The U.K.'s FTSE 250 index -- where around half of revenue come from abroad -- fell for much of Friday before ending little changed, even as the export-heavy FTSE 100 rose 1% as global companies that generate revenue abroad benefited from the weaker currency.

Still, traders described the environment Friday as relatively calm compared with past political shocks.

"The market is absorbing this result much better compared to the Brexit result, but a lot will depend on how things develop," said Geoffrey Yu, head of the U.K. investment office at UBS Wealth Management.

Mr. Yu said that rather than placing trades he would spend his time on Friday sketching out various scenarios and how that could affect markets.

"We don't have enough information yet to actually make a judgment," he said.

Investors' key concern is how the result will impact Britain's divorce from the EU, formal negotiations for which were set to start in 10 days' time.

The debate was whether the Conservatives' disappointing result will reduce the pressure for a more complete break from Brussels, which could be good for the pound, or whether the lack of a clear mandate for a governing party would weaken the country's hand in negotiations and fuel uncertainty.

The Conservative Party was already talking to a traditional ally, the Democratic Unionist Party, to enlist their future help in voting through its policies. But those seats will offer only a slim majority, meaning that the influence of pro-EU parties, like the Scottish National Party, will be key.

If the Conservatives fail to form a government, Labour would get its chance. The left-wing party is expected to take a less hard-line stance in Brexit negotiations and immigration, all of which business and investors want. It too would need to look to the likes of the SNP for support.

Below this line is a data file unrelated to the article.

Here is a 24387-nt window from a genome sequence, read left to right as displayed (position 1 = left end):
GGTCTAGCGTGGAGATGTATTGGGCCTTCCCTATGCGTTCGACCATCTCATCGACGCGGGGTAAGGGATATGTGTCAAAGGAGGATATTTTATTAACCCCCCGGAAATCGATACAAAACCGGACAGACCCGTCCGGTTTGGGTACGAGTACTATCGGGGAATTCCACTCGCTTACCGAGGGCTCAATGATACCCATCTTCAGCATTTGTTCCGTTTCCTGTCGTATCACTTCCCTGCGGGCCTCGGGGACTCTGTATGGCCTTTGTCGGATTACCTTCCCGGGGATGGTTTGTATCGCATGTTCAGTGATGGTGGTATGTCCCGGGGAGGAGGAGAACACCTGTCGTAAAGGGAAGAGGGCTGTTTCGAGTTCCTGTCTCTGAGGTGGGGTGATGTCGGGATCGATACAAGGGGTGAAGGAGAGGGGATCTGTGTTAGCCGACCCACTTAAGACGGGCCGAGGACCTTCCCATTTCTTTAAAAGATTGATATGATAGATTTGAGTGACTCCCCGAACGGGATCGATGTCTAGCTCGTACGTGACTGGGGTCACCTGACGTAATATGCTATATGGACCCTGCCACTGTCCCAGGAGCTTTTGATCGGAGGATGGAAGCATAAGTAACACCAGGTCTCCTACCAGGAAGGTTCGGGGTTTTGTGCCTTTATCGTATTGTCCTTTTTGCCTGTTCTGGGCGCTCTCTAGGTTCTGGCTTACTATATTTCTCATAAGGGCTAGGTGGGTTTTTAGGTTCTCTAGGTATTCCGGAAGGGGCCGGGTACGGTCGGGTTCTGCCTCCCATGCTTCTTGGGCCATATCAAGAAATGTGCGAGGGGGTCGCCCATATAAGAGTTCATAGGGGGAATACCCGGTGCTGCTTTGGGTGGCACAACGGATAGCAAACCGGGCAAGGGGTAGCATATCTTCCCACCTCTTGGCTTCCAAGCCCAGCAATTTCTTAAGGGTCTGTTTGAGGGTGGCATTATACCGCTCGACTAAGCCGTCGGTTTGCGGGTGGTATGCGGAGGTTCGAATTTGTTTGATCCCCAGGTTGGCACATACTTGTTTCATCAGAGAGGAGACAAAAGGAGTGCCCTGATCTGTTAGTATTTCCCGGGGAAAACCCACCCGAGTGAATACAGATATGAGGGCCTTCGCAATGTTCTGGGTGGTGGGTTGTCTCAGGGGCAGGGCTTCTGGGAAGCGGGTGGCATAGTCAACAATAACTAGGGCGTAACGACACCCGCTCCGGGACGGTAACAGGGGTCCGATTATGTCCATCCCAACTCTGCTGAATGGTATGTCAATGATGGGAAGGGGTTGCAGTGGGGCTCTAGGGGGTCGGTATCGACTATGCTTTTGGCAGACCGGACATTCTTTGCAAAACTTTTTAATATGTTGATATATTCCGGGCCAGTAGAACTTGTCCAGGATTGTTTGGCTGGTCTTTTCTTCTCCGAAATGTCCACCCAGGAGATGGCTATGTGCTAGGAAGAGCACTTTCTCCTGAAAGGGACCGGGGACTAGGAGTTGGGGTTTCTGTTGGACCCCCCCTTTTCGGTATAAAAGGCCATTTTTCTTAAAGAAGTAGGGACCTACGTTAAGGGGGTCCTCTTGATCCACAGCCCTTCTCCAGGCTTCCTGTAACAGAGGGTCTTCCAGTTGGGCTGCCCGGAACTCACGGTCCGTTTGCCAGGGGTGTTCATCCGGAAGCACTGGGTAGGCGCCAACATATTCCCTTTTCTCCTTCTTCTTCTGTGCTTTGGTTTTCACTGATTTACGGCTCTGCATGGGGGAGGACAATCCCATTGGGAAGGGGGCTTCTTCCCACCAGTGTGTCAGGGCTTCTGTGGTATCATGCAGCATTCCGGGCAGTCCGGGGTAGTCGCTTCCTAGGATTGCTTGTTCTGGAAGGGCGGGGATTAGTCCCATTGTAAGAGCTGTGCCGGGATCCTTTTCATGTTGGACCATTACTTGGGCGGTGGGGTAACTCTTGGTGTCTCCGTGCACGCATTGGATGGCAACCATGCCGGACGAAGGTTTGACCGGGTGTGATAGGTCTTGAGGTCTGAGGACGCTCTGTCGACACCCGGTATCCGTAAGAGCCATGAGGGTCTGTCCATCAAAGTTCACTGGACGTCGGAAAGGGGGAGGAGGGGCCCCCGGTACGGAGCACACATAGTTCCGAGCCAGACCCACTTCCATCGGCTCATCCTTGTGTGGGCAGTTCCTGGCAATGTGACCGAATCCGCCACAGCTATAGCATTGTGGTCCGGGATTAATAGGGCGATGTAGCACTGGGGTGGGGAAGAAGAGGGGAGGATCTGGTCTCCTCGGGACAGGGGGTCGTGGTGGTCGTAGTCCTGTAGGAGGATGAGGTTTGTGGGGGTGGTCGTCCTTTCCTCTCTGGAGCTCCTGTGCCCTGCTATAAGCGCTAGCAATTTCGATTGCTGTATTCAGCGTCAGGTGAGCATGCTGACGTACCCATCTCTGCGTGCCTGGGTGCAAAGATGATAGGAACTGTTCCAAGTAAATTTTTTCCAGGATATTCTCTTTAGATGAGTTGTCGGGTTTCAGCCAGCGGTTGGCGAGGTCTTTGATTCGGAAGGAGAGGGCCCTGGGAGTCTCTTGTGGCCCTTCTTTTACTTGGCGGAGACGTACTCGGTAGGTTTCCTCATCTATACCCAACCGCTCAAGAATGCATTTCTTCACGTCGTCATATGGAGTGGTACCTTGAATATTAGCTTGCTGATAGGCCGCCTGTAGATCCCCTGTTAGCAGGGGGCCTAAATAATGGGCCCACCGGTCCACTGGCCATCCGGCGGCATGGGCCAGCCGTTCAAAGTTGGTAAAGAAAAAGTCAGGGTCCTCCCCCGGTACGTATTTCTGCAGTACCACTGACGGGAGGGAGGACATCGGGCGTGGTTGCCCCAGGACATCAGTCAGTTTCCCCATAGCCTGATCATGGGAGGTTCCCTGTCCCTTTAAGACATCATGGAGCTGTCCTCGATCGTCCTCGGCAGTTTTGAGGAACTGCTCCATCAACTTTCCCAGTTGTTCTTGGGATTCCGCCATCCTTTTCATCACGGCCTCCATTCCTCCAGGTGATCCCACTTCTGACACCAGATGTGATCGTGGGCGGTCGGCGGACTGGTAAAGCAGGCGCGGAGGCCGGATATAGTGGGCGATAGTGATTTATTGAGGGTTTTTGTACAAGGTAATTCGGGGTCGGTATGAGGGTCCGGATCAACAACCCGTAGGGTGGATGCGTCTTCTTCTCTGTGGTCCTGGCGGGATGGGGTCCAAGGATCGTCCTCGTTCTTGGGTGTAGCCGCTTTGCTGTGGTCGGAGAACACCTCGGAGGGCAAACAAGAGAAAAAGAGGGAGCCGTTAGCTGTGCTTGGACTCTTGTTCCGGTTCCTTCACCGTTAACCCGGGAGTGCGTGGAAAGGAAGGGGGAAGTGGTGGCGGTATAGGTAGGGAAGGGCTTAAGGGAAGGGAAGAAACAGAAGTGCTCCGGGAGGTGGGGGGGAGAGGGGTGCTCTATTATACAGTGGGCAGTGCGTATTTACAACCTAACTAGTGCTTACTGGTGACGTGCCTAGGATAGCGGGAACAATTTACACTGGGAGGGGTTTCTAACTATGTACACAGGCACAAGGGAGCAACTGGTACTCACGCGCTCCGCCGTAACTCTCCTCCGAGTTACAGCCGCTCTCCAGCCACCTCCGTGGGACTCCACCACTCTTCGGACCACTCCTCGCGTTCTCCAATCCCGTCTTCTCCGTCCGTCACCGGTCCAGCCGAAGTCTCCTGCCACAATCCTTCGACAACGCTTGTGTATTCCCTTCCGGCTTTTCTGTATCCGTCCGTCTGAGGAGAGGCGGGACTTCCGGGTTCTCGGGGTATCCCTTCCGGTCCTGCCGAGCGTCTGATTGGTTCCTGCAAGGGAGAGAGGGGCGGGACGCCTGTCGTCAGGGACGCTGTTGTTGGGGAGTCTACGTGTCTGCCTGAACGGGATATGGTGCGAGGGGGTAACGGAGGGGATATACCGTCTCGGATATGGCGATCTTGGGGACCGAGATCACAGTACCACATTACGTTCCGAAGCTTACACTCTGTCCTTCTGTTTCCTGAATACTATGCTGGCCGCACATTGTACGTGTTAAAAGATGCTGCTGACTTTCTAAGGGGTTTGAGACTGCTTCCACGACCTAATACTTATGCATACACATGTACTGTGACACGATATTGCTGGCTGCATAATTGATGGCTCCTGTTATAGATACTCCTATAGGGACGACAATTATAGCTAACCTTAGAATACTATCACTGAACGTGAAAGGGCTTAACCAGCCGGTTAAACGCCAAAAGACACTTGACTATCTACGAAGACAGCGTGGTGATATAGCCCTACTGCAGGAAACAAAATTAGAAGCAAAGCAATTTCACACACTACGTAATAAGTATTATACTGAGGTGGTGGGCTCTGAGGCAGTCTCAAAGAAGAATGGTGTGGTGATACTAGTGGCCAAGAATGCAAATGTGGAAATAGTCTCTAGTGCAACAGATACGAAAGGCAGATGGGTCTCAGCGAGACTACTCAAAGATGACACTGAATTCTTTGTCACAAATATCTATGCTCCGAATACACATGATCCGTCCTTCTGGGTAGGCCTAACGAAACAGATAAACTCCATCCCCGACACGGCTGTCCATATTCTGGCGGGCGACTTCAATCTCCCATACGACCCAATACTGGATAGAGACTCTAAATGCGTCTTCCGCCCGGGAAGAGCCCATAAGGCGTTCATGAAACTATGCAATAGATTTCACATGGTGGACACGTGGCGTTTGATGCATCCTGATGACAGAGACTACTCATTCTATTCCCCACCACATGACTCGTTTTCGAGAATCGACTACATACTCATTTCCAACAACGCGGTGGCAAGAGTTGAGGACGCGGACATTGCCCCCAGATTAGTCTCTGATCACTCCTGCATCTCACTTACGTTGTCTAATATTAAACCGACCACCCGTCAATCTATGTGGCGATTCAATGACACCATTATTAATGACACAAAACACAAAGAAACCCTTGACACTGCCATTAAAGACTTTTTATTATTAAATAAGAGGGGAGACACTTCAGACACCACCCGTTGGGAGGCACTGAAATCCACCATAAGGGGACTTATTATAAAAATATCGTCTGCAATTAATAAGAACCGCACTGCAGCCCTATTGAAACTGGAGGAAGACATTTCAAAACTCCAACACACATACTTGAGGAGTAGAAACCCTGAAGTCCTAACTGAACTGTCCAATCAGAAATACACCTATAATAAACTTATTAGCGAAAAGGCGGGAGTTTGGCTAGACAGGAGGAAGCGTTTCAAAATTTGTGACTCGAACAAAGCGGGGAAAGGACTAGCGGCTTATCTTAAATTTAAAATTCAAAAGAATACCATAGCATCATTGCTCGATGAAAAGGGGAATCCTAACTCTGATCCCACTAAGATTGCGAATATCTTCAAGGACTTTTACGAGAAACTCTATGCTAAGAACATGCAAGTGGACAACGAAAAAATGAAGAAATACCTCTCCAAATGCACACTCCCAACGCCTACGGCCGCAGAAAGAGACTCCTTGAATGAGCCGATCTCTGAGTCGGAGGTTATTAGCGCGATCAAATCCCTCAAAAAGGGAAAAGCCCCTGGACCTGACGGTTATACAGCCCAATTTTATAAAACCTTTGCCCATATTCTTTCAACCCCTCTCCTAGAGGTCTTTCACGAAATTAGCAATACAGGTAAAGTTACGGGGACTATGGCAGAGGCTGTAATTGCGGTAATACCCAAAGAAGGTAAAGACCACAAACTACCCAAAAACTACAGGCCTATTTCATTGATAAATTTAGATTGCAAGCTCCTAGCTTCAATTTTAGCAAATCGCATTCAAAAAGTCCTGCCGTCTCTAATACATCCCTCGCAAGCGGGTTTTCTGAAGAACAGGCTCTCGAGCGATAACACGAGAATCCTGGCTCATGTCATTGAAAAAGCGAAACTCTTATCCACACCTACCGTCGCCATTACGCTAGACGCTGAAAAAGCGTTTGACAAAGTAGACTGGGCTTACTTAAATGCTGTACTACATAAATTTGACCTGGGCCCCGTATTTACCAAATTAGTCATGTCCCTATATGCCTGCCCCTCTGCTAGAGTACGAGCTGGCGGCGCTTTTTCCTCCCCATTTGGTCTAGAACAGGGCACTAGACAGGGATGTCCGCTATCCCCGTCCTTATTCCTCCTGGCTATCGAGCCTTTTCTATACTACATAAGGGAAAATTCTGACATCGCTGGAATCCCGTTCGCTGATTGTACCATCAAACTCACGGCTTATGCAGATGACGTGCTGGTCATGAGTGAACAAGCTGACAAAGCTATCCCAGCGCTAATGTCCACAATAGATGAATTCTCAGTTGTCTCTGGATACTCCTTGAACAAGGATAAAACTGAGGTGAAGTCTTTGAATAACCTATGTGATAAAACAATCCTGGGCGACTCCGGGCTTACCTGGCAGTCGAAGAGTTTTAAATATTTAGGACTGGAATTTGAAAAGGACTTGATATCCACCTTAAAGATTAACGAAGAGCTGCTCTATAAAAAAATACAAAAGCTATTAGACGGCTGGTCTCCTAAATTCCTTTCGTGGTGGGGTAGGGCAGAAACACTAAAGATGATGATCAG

"A softer Brexit looks more likely, and a softer Brexit is also sterling positive," said Ben Kumar, investment manager at Seven Investment Management. Any government will need more cross-partisan support to secure deals, he said.

While Brexit supporters argue that the U.K. would be able to carve out new deals with trading giants like the U.S. and China, most analysts say the sort of clean break from the EU that Conservatives have advocated would be negative for the British economy, throwing up tariffs and obstacles to trade with its biggest partner and hurting the country's large finance industry.

But investors say there are multiple moving parts, all of which are hard to predict. If the Tories oust Mrs. May as its leader, for instance, that could trigger another election and more volatility. It could also lead to a more euroskeptic leader taking over the 'Tories'.

"The hung parliament is opening up the possibility of potentially a softer Brexit as well as what I would describe as a bad Brexit," said Michael Metcalfe, global head of macro strategy at State Street Global Markets, meaning the U.K. could run out of time to clinch a trade agreement or end up with a bad deal.

"The only thing that's certain now is that we probably need a bit of a risk premium attached to U.K. assets to reflect that uncertainty," he said.

Investors have become accustomed to political uncertainty in Britain over the past year, which could help explain why moves in financial markets haven't been more dramatic so far.

While few expected a minority government, U.K. asset prices had already factored in "a period of extended political uncertainty given the complexity of delivering on the outcome of last year's EU referendum," said Paras Anand, chief investment officer for European Equities at Fidelity International.

"Simply put, that we are facing a period of political uncertainty is nothing new," he added.

--Alistair MacDonald contributed to this article.

Write to Jon Sindreu at jon.sindreu@wsj.com, Christopher Whittall at christopher.whittall@wsj.com and Riva Gold at riva.gold@wsj.com

(END) Dow Jones Newswires

June 09, 2017 12:42 ET (16:42 GMT)